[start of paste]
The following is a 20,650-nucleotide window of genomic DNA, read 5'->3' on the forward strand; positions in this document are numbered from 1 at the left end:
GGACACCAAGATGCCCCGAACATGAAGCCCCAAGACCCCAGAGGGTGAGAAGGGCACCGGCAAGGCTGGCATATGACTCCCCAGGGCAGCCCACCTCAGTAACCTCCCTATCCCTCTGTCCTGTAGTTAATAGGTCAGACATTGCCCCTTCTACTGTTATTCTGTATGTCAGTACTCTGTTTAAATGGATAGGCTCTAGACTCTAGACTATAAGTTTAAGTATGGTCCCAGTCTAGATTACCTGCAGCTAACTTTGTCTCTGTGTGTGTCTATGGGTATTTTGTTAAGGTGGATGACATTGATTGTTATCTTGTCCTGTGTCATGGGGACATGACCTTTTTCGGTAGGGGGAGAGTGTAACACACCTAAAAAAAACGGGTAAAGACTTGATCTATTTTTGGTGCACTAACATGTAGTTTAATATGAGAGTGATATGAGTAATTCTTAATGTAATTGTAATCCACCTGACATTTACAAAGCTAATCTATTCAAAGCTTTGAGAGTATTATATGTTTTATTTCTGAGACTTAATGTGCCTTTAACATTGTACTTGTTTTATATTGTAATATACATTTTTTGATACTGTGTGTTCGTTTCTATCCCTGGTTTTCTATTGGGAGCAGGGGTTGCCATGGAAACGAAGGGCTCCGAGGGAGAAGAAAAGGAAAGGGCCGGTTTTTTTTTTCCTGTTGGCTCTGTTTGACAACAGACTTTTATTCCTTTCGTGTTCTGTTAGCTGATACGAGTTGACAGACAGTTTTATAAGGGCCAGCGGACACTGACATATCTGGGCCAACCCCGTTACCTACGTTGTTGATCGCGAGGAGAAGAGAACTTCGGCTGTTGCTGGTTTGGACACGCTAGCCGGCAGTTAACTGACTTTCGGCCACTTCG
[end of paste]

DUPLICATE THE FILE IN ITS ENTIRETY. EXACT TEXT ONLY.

The following is a 20,650-nucleotide window of genomic DNA, read 5'->3' on the forward strand; positions in this document are numbered from 1 at the left end:
GGACACCAAGATGCCCCGAACATGAAGCCCCAAGACCCCAGAGGGTGAGAAGGGCACCGGCAAGGCTGGCATATGACTCCCCAGGGCAGCCCACCTCAGTAACCTCCCTATCCCTCTGTCCTGTAGTTAATAGGTCAGACATTGCCCCTTCTACTGTTATTCTGTATGTCAGTACTCTGTTTAAATGGATAGGCTCTAGACTCTAGACTATAAGTTTAAGTATGGTCCCAGTCTAGATTACCTGCAGCTAACTTTGTCTCTGTGTGTGTCTATGGGTATTTTGTTAAGGTGGATGACATTGATTGTTATCTTGTCCTGTGTCATGGGGACATGACCTTTTTCGGTAGGGGGAGAGTGTAACACACCTAAAAAAAACGGGTAAAGACTTGATCTATTTTTGGTGCACTAACATGTAGTTTAATATGAGAGTGATATGAGTAATTCTTAATGTAATTGTAATCCACCTGACATTTACAAAGCTAATCTATTCAAAGCTTTGAGAGTATTATATGTTTTATTTCTGAGACTTAATGTGCCTTTAACATTGTACTTGTTTTATATTGTAATATACATTTTTTGATACTGTGTGTTCGTTTCTATCCCTGGTTTTCTATTGGGAGCAGGGGTTGCCATGGAAACGAAGGGCTCCGAGGGAGAAGAAAAGGAAAGGGCCGGTTTTTTTTTTCCTGTTGGCTCTGTTTGACAACAGACTTTTATTCCTTTCGTGTTCTGTTAGCTGATACGAGTTGACAGACAGTTTTATAAGGGCCAGCGGACACTGACATATCTGGGCCAACCCCGTTACCTACGTTGTTGATCGCGAGGAGAAGAGAACTTCGGCTGTTGCTGGTTTGGACACGCTAGCCGGCAGTTAACTGACTTTCGGCCACTTCG